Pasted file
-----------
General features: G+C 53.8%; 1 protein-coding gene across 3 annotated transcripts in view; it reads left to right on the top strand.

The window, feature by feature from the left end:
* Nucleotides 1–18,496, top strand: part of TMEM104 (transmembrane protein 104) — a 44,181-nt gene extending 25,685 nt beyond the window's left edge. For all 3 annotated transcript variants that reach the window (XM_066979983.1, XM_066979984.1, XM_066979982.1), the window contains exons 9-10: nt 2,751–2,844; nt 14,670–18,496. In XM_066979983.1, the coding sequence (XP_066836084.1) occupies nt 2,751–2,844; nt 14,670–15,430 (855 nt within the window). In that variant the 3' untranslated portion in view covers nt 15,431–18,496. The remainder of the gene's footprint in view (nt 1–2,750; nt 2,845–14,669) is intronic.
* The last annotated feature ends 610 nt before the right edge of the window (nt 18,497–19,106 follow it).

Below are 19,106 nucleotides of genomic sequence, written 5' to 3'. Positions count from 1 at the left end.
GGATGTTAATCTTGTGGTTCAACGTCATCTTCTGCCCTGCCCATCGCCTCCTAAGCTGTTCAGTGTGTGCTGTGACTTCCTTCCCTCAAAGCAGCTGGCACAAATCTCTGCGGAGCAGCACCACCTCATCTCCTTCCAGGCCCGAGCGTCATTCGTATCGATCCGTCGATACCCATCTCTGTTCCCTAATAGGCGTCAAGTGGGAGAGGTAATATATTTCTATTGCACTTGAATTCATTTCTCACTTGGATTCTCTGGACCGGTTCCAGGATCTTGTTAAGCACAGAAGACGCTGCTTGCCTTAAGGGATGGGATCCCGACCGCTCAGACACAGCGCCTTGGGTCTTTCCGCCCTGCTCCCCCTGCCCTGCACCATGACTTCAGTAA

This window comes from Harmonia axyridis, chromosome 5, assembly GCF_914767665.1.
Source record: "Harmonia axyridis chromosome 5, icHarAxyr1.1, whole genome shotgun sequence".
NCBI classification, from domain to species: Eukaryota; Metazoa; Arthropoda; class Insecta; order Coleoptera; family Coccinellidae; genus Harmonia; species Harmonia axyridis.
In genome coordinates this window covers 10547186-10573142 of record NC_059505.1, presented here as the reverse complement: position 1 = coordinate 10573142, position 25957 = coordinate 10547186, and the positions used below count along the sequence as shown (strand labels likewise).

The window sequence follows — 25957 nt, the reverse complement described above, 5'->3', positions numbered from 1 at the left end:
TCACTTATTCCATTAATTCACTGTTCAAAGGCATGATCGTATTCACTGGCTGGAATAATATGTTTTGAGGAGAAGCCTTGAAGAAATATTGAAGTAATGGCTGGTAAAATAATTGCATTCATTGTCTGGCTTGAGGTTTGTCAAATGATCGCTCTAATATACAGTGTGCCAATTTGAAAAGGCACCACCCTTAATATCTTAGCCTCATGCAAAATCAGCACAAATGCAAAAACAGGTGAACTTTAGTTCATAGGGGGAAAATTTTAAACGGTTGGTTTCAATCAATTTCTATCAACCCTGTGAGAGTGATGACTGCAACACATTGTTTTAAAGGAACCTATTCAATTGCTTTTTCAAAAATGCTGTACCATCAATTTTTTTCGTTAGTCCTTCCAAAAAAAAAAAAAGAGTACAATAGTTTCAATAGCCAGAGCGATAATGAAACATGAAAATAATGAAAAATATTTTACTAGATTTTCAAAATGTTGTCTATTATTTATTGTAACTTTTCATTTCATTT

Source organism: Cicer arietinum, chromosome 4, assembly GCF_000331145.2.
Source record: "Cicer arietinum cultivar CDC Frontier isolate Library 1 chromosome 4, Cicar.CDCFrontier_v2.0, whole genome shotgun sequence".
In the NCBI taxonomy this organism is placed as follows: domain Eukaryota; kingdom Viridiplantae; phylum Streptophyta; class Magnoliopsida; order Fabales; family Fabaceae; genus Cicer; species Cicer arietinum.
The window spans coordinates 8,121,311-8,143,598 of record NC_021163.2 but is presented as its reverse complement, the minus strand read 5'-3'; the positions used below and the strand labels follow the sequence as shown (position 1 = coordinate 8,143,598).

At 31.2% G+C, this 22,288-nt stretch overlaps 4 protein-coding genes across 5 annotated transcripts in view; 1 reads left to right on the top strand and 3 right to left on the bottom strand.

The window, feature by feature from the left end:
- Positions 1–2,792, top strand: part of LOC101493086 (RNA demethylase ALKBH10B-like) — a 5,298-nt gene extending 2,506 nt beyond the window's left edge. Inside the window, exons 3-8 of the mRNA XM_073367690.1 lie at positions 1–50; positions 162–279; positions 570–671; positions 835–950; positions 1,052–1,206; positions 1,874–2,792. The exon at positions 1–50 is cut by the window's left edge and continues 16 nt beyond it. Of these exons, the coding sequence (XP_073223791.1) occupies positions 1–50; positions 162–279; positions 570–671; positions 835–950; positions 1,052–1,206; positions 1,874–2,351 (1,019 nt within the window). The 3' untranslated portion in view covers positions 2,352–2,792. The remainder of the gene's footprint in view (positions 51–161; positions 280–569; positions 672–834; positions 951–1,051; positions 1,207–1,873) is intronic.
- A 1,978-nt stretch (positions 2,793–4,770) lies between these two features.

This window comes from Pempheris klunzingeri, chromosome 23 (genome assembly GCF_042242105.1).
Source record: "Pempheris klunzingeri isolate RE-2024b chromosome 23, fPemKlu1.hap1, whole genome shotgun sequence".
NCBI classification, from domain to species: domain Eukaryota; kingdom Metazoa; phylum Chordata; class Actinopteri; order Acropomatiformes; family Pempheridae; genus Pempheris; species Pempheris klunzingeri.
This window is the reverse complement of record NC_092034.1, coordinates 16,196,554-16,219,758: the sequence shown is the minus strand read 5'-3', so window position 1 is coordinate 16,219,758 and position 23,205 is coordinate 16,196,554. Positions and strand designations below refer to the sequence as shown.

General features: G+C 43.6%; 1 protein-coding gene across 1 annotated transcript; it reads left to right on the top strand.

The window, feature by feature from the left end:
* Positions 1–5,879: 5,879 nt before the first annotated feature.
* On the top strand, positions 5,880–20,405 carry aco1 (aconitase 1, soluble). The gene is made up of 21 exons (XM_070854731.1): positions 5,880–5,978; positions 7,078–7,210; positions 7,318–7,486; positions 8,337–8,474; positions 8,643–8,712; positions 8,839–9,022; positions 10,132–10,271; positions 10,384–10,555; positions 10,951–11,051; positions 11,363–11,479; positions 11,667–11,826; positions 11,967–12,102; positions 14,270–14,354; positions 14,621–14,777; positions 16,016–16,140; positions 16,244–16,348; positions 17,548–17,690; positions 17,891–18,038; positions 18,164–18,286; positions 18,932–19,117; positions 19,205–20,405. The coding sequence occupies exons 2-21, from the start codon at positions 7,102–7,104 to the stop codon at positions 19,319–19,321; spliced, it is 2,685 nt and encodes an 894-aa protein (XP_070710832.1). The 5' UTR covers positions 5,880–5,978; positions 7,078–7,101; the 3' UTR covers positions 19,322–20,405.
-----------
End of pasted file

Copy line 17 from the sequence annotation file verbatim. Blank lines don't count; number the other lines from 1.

At 31.2% G+C, this 22,288-nt stretch overlaps 4 protein-coding genes across 5 annotated transcripts in view; 1 reads left to right on the top strand and 3 right to left on the bottom strand.